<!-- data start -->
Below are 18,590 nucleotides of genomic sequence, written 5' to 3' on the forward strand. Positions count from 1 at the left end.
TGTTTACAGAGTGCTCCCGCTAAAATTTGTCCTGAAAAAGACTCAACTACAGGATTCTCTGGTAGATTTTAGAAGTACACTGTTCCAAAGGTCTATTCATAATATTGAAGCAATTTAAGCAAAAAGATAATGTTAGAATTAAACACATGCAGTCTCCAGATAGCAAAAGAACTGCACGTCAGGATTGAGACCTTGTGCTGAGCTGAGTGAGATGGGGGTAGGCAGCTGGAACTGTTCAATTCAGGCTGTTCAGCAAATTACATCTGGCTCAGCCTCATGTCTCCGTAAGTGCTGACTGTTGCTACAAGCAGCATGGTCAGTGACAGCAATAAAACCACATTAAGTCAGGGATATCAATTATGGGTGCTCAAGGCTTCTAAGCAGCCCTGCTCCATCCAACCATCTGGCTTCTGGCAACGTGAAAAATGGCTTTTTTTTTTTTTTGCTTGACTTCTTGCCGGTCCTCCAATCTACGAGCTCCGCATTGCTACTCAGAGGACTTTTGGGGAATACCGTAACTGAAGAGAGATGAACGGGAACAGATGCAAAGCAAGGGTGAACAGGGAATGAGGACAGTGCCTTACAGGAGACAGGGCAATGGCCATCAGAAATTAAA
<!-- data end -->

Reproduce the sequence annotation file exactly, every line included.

Below are 18,590 nucleotides of genomic sequence, written 5' to 3' on the forward strand. Positions count from 1 at the left end.
TGTTTACAGAGTGCTCCCGCTAAAATTTGTCCTGAAAAAGACTCAACTACAGGATTCTCTGGTAGATTTTAGAAGTACACTGTTCCAAAGGTCTATTCATAATATTGAAGCAATTTAAGCAAAAAGATAATGTTAGAATTAAACACATGCAGTCTCCAGATAGCAAAAGAACTGCACGTCAGGATTGAGACCTTGTGCTGAGCTGAGTGAGATGGGGGTAGGCAGCTGGAACTGTTCAATTCAGGCTGTTCAGCAAATTACATCTGGCTCAGCCTCATGTCTCCGTAAGTGCTGACTGTTGCTACAAGCAGCATGGTCAGTGACAGCAATAAAACCACATTAAGTCAGGGATATCAATTATGGGTGCTCAAGGCTTCTAAGCAGCCCTGCTCCATCCAACCATCTGGCTTCTGGCAACGTGAAAAATGGCTTTTTTTTTTTTTTGCTTGACTTCTTGCCGGTCCTCCAATCTACGAGCTCCGCATTGCTACTCAGAGGACTTTTGGGGAATACCGTAACTGAAGAGAGATGAACGGGAACAGATGCAAAGCAAGGGTGAACAGGGAATGAGGACAGTGCCTTACAGGAGACAGGGCAATGGCCATCAGAAATTAAA